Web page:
Bubble sort algorithm17

Process continues…

Bubble Sort Algorithm

[0][1] [2] [3] [4] [5]


Bubble sort algorithm18

Process continues… exchange occurs.

Bubble Sort Algorithm

[0][1] [2] [3] [4] [5]


Bubble sort algorithm19

Process continues… exchange occurs.

Bubble Sort Algorithm

[0][1] [2] [3] [4] [5]


Bubble sort algorithm20

Process continues… exchange occurs.

Bubble Sort Algorithm

[0][1] [2] [3] [4] [5]


Bubble sort algorithm21

Process continues… exchange occurs.

Bubble Sort Algorithm

[0][1] [2] [3] [4] [5]


Bubble sort algorithm22

Repeat again from the beginning. Exchange must occur.

Bubble Sort Algorithm

[0][1] [2] [3] [4] [5]


Bubble sort algorithm23

Repeat again from the beginning. Exchange must occur.

Bubble Sort Algorithm

[0][1] [2] [3] [4] [5]


Bubble sort algorithm24

Process continues...

Bubble Sort Algorithm

[0][1] [2] [3] [4] [5]


Bubble sort algorithm25

Process continues… exchange occurs.

Bubble Sort Algorithm

[0][1] [2] [3] [4] [5]


Bubble sort algorithm26

Last comparison requires no exchange.

Bubble Sort Algorithm

[0][1] [2] [3] [4] [5]


Bubble sort algorithm27

Last comparison requires no exchange.

Bubble Sort Algorithm

[0][1] [2] [3] [4] [5]


Insertion sort

Insertion Sort

  • The basic approach to Insertion Sort is to make multiple passes through the array.

  • In each pass, we “insert” the first element in the unsorted side into its correct sorted position in the sorted side.

  • At the end of each pass, all the elements in the “sorted” side are sorted in relation to one another, but may not be in their final sorted position.

  • We keep making passes through the array until all the elements are in order.


Insertion sort1

Insertion Sort

  • Algorithm:

    for index = 0 to length-1 do

    Item = list[index]

    index2 = index -1

    placefound = false

    while not placefound and index2 >=0

    if item < list[index2] then

    list[index2 + 1] = list[index2]

    index2 = index2 - 1

    else

    placefound = true

    list[index2 +1] = item;


Insertion sort algorithm

The Insertionsort algorithm also views the array as having a sorted side and an unsorted side.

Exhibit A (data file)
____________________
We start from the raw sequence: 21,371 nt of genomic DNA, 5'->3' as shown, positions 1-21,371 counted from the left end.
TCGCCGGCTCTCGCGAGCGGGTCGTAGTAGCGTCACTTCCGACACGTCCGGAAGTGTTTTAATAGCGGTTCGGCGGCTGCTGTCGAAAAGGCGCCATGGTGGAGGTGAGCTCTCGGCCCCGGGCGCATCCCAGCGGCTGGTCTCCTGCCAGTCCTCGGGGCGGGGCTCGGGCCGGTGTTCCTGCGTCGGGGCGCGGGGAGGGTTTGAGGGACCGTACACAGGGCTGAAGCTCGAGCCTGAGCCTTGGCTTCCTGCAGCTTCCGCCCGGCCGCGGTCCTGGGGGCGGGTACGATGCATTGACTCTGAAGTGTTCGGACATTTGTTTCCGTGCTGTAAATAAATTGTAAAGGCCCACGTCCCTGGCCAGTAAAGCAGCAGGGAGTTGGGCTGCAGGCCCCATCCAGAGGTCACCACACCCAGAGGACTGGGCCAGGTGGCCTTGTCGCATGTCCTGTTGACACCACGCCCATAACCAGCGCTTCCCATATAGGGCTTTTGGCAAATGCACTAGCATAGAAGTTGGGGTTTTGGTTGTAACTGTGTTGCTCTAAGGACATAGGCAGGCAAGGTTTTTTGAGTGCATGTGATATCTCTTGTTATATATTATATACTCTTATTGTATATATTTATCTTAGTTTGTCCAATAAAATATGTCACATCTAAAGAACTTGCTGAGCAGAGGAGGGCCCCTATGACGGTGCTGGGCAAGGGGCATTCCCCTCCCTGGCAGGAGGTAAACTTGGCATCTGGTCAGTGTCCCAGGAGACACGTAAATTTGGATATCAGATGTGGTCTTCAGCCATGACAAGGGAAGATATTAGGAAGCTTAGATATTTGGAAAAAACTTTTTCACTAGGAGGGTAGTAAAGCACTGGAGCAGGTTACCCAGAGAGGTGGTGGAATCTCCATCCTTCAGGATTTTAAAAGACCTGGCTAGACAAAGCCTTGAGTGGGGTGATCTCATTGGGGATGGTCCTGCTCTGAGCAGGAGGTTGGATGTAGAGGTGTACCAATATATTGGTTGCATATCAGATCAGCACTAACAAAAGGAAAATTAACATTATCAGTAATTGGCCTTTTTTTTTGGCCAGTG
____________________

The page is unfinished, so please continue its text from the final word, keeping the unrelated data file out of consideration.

Insertion Sort Algorithm

[0][1] [2] [3] [4] [5]


Insertion sort algorithm1

The sorted

side starts

with just the

first element,

which is not

necessarily

the smallest

element.

Insertion Sort Algorithm

Sorted side

Unsorted side

[0][1] [2] [3] [4] [5]


Insertion sort algorithm2

The sorted

side grows

by taking

the front

element

from the

unsorted

side...

Sorted side

Unsorted side

Insertion Sort Algorithm

[0][1] [2] [3] [4] [5]


Insertion sort algorithm3

...and

inserting it in

the place

that keeps

the sorted

side

arranged

from small

to large.

Insertion Sort Algorithm

Unsorted side

Sorted side

[0][1] [2] [3] [4] [5]


Insertion sort algorithm4

In this example,

the new element

goes in front of the element that was already in the sorted side.

Insertion Sort Algorithm

Unsorted side

Sorted side

[0][1] [2] [3] [4] [5]


Insertion sort algorithm5

Sometimes

we are lucky

and the new

inserted item

doesn't need

to move at

all.

Sorted side

Unsorted side

Insertion Sort Algorithm

[0][1] [2] [3] [4] [5]


Insertion sort algorithm6

Sometimes we are lucky twice in a row.

Sorted side

Unsorted side

Insertion Sort Algorithm

[0][1] [2] [3] [4] [5]


Insertion sort algorithm7

Copy the new element to a separate location.

Sorted side

Unsorted side

Insertion Sort Algorithm

[0][1] [2] [3] [4] [5]


How to insert one element

Shift elements in the sorted side, creating an open space for the new element.

How to Insert One Element

[0][1] [2] [3] [4] [5]


How to insert one element1

Shift elements in the sorted side, creating an open space for the new element.

How to Insert One Element

[0][1] [2] [3] [4] [5]


How to insert one element2

Continue shifting elements...

How to Insert One Element

[0][1] [2] [3] [4] [5]


How to insert one element3

Continue shifting elements...

How to Insert One Element

[0][1] [2] [3] [4] [5]


How to insert one element4

...until you reach the location for the new element.

How to Insert One Element

[0][1] [2] [3] [4] [5]


How to insert one element5

Copy the new element back into the array, at the correct location.

Sorted side

Unsorted side

How to Insert One Element

[0][1] [2] [3] [4] [5]


How to insert one element6

The last element must also be inserted. Start by copying it...

Sorted side

Unsorted side

How to Insert One Element

[0][1] [2] [3] [4] [5]


Self test

How many shifts will occur before we copy this element back into the array? (Value is 15.)

Self Test

[0][1] [2] [3] [4] [5]


Self test1

Four items are shifted.

Self Test

[0][1] [2] [3] [4] [5]


Self test2

Four items are shifted.

And then the element is copied back into the array.

Self Test

[0][1] [2] [3] [4] [5]


Questions

Questions?